Symbolism, Imagery, Allegory
No—it's not a play on the word "horny." But it could very well have been—Shakespeare is all about the innuendo. "Horns" in Shakespeare's time symbolized that your wife was cheating on you; you were a cuckold.
Horns show up consistently in the play as a symbol of marriage (and the idea of a husband being whipped in marriage). Horns are an interesting symbol, because while they’re used in this context to denote a whipped guy, they’re also a thing that wild beasts have.
Don Pedro jokes about the "savage bull" with horns at the beginning of the play when Benedick refuses to marry (and again when Benedick has chosen to marry after all):
BENEDICK The savage bull may; but if ever the sensible Benedick bear it, pluck off the bull's horns and set them in my forehead, and let me be vilely painted, and in such great letters as they write "Here is good horse to hire," let them signify under my sign "Here you may see Benedick the married man." (1.1.257-262)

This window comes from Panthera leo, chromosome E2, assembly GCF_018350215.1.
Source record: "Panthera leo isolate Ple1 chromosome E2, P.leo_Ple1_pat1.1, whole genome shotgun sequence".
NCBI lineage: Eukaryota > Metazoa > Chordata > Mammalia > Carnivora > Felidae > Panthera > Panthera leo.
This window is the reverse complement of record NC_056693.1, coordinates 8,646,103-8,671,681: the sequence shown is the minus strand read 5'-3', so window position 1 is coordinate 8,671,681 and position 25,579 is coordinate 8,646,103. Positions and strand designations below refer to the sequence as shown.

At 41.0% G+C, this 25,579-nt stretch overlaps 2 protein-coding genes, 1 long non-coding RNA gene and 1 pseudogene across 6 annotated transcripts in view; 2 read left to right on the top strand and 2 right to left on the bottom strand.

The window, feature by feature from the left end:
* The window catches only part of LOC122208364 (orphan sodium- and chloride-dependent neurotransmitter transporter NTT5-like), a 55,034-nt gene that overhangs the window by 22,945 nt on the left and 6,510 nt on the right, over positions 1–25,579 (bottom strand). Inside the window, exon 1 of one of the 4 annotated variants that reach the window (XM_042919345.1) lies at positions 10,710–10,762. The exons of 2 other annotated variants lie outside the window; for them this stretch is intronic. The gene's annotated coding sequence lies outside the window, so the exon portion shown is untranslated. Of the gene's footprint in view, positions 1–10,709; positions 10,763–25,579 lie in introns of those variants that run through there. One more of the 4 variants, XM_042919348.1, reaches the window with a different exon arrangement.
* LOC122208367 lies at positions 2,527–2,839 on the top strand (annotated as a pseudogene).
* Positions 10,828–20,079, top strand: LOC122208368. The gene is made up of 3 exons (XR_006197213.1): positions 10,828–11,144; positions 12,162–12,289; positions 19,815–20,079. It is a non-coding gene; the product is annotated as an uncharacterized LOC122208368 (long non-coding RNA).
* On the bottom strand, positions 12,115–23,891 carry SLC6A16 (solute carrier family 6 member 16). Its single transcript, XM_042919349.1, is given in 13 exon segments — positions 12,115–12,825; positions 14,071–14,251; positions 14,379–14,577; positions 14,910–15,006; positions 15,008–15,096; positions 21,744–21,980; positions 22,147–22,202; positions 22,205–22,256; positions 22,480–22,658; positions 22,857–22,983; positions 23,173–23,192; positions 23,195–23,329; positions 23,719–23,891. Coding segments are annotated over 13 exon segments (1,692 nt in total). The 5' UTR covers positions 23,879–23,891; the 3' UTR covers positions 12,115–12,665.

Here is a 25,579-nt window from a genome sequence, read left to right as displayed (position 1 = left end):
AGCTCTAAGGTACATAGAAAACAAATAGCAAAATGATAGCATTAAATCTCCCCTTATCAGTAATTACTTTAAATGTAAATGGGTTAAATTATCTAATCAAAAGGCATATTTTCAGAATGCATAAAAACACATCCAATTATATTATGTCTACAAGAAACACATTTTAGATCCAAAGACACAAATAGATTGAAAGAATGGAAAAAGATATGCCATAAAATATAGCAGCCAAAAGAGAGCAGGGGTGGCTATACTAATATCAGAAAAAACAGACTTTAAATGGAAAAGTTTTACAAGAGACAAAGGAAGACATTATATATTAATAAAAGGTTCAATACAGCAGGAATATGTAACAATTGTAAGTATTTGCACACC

The inevitable horns that come with marriage (remember Beatrice jokes that if God sent her a man, he’d have to send horns too?) represents marriage as a process by which wild animals are tamed.
Horns are joked about throughout the play, but over the course of the action they become less fearsome as the characters come around to viewing horns as an ornament of love. At the end of the play, Claudio promises that Benedick will have horns, but they’ll be gold-tipped, like Zeus’s horns were during his lusty conquest of Europa.
Horns are a thing that wild animals have, but as the characters learn to accept and be excited about marriage, they come to symbolize the sexytimes of marriage.